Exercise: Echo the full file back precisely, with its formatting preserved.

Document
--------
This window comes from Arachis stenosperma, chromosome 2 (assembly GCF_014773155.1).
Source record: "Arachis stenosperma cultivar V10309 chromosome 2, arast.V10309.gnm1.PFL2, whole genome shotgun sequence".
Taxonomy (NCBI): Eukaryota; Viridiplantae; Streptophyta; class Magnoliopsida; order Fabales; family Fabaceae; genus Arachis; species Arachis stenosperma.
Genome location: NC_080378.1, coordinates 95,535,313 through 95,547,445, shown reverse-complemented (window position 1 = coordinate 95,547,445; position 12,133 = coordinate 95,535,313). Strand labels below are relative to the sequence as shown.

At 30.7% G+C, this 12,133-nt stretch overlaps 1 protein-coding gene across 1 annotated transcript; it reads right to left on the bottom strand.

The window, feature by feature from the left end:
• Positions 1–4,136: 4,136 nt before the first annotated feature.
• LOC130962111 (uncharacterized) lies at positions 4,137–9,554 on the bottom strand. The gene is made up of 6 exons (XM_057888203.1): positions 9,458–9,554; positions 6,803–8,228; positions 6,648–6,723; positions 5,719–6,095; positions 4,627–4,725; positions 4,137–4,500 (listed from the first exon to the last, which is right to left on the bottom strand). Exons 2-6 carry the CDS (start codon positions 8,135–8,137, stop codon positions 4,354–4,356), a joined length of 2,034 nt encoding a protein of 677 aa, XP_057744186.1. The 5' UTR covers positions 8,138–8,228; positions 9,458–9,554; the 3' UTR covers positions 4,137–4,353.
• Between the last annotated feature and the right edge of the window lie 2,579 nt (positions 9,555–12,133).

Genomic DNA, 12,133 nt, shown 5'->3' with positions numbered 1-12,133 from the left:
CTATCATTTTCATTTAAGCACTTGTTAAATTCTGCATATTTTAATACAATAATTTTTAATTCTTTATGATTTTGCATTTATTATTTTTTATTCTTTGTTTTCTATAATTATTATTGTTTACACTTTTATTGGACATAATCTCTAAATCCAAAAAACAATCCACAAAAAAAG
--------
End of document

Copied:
This window comes from Arachis stenosperma, chromosome 2 (assembly GCF_014773155.1).
Source record: "Arachis stenosperma cultivar V10309 chromosome 2, arast.V10309.gnm1.PFL2, whole genome shotgun sequence".
Taxonomy (NCBI): Eukaryota; Viridiplantae; Streptophyta; class Magnoliopsida; order Fabales; family Fabaceae; genus Arachis; species Arachis stenosperma.
Genome location: NC_080378.1, coordinates 95,535,313 through 95,547,445, shown reverse-complemented (window position 1 = coordinate 95,547,445; position 12,133 = coordinate 95,535,313). Strand labels below are relative to the sequence as shown.

At 30.7% G+C, this 12,133-nt stretch overlaps 1 protein-coding gene across 1 annotated transcript; it reads right to left on the bottom strand.

The window, feature by feature from the left end:
• Positions 1–4,136: 4,136 nt before the first annotated feature.
• LOC130962111 (uncharacterized) lies at positions 4,137–9,554 on the bottom strand. The gene is made up of 6 exons (XM_057888203.1): positions 9,458–9,554; positions 6,803–8,228; positions 6,648–6,723; positions 5,719–6,095; positions 4,627–4,725; positions 4,137–4,500 (listed from the first exon to the last, which is right to left on the bottom strand). Exons 2-6 carry the CDS (start codon positions 8,135–8,137, stop codon positions 4,354–4,356), a joined length of 2,034 nt encoding a protein of 677 aa, XP_057744186.1. The 5' UTR covers positions 8,138–8,228; positions 9,458–9,554; the 3' UTR covers positions 4,137–4,353.
• Between the last annotated feature and the right edge of the window lie 2,579 nt (positions 9,555–12,133).

Genomic DNA, 12,133 nt, shown 5'->3' with positions numbered 1-12,133 from the left:
CTATCATTTTCATTTAAGCACTTGTTAAATTCTGCATATTTTAATACAATAATTTTTAATTCTTTATGATTTTGCATTTATTATTTTTTATTCTTTGTTTTCTATAATTATTATTGTTTACACTTTTATTGGACATAATCTCTAAATCCAAAAAACAATCCACAAAAAAAG